Topics: Tecumseh, Native Americans in the United States, Shawnee Pages: 2 (1294 words) Published: November 4, 2014

HIST 3170
Fall 2014
Review of Tecumseh and the Quest for Indian Leadership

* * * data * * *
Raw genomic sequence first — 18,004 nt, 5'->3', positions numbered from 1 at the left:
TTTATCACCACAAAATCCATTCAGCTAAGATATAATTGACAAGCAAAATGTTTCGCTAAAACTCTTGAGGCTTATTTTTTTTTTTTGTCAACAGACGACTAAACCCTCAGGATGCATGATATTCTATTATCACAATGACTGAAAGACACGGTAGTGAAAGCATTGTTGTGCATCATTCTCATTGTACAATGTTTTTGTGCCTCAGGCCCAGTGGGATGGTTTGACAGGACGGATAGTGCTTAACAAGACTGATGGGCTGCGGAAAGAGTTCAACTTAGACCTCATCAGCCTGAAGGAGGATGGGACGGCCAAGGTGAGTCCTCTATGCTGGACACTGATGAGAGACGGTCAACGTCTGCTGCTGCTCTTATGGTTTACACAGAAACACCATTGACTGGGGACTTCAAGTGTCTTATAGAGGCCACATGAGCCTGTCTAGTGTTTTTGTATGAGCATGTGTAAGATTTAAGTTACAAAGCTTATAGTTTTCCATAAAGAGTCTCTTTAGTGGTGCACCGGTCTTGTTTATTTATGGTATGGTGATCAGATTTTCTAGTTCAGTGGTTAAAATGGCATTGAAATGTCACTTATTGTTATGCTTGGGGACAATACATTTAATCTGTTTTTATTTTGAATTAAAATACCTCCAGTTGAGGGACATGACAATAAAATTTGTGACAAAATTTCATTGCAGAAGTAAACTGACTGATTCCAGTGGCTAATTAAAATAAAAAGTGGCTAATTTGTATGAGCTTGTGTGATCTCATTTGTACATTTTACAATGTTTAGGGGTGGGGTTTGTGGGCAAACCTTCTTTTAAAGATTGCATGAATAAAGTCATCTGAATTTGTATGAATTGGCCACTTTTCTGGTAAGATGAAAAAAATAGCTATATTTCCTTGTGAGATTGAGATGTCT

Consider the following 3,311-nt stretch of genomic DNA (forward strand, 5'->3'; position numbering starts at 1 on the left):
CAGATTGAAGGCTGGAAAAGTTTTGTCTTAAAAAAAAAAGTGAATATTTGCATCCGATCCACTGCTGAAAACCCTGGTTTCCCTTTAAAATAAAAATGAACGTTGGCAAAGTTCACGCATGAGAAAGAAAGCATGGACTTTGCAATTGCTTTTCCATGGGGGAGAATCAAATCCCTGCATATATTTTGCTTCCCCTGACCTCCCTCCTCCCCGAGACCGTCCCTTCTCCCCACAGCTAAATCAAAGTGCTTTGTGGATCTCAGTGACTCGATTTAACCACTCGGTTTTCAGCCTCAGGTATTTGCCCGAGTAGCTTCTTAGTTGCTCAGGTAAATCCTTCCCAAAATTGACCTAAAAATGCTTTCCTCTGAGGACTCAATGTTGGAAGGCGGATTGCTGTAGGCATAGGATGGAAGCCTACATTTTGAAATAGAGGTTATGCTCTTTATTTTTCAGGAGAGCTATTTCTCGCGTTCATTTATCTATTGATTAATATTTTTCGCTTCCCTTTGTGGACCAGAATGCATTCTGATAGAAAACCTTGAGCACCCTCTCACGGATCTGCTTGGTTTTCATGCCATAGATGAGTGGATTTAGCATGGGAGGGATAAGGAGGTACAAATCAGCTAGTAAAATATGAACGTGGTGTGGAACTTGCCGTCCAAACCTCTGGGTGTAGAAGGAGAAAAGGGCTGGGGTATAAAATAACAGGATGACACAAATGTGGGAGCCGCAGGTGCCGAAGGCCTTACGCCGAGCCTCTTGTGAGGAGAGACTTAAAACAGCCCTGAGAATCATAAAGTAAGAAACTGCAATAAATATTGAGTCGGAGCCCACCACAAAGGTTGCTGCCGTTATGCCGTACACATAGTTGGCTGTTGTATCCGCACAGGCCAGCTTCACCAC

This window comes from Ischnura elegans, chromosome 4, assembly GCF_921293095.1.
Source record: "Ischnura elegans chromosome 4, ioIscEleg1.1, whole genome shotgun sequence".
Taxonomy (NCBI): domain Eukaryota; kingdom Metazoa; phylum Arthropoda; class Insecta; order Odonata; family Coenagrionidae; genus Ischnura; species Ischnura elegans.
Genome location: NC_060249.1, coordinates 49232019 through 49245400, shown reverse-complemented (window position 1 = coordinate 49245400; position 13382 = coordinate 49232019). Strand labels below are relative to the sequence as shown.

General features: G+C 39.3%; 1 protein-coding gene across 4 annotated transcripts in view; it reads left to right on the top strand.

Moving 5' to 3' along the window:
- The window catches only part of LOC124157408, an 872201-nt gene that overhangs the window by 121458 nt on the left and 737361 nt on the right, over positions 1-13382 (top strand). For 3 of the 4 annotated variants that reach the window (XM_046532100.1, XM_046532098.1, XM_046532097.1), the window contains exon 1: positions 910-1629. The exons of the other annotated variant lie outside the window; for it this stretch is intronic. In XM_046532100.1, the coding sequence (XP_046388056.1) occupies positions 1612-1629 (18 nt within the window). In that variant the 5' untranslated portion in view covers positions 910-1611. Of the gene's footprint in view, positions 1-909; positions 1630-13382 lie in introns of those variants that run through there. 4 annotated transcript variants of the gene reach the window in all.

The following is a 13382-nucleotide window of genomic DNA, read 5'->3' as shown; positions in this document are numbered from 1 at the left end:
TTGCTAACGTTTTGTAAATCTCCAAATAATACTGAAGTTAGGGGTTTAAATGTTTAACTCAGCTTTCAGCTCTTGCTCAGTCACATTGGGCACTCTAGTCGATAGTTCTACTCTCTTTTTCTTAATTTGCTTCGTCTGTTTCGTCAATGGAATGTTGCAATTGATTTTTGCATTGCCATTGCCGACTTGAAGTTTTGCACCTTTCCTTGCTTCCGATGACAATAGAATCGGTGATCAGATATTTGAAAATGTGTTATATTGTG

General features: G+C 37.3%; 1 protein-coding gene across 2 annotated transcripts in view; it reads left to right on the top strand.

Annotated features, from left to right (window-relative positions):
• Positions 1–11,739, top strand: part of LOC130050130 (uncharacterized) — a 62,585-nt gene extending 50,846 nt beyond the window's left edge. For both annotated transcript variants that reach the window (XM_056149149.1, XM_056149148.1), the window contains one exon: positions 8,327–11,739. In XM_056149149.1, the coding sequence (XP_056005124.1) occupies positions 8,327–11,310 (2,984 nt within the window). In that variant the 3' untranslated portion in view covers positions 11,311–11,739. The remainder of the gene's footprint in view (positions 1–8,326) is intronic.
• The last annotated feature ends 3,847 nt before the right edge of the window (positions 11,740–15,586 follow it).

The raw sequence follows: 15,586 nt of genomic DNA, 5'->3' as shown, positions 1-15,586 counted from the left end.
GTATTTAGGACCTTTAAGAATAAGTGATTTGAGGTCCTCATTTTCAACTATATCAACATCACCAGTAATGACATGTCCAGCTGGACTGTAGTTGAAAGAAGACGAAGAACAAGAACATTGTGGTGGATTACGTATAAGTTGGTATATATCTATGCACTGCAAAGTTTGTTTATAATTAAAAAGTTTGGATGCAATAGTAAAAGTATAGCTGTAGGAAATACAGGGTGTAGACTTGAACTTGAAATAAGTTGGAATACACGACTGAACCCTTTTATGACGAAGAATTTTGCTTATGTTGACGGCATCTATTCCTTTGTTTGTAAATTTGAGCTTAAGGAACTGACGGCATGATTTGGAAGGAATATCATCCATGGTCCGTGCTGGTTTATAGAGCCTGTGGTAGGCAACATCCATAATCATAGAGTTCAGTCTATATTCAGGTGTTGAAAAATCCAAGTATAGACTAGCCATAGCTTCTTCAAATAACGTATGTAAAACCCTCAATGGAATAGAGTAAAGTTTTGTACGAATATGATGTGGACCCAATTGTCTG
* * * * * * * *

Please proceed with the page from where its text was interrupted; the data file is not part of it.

Tecumseh and the Quest for Indian Leadership allows the reader to gain the perspective of Native Americans in particular the Shawnee Indians during a time period in American history. This book takes place before the Revolution, and to the War of 1812. The story starts off by introducing you to a warrior of the Shawnee nation by the name of Cornstalk; he was a well respected man by his people. Cornstalk in his heart knew that one day he would have to battle the Virginians that settled in the Ohio Valley. During the beginning of the 1700’s the conflicts began to emerge between the Shawnees and the Virginians. On October 10th 1774 the battle of Point Pleasant was fought. Lead by Cornstalk the Shawnee Chief, the Shawnees attacked the Virginia militia, hoping to stop them from entering into Ohio country. The Shawnees fought hard but lost the battle because they ran out of ammunition. Cornstalk then had to sign an “unofficial treaty through which they agreed to relinquish their hunting lands in Kentucky” (Edmunds). Tecumseh was born into a large family, his mother Methoataske and father Puckeshinwa had four boys, three daughters. His mother was Creek, and his father was Shawnee. His father was killed at the battle of Point Pleasant by gunfire from the British; his final words were to his son Chiksika, telling him to never make peace with Virginians. In the fall of 1777 Cornstalk had gone to fort Randolph to assist some cartographers to map out Ohio valley. A man was killed by some Indians, even though Cornstalk was not involved in the man’s death a group of people in Fort Randolph gathered and killed Cornstalk and his son along with three other warriors. Cornstalks death came as a surprise to the Shawnee nation and infuriated them, as an act of revenge the Shawnee surrounded Fort Randolph and burned the farms that were around it. The Kentuckians did not stand by, “in May 1779 they sent...
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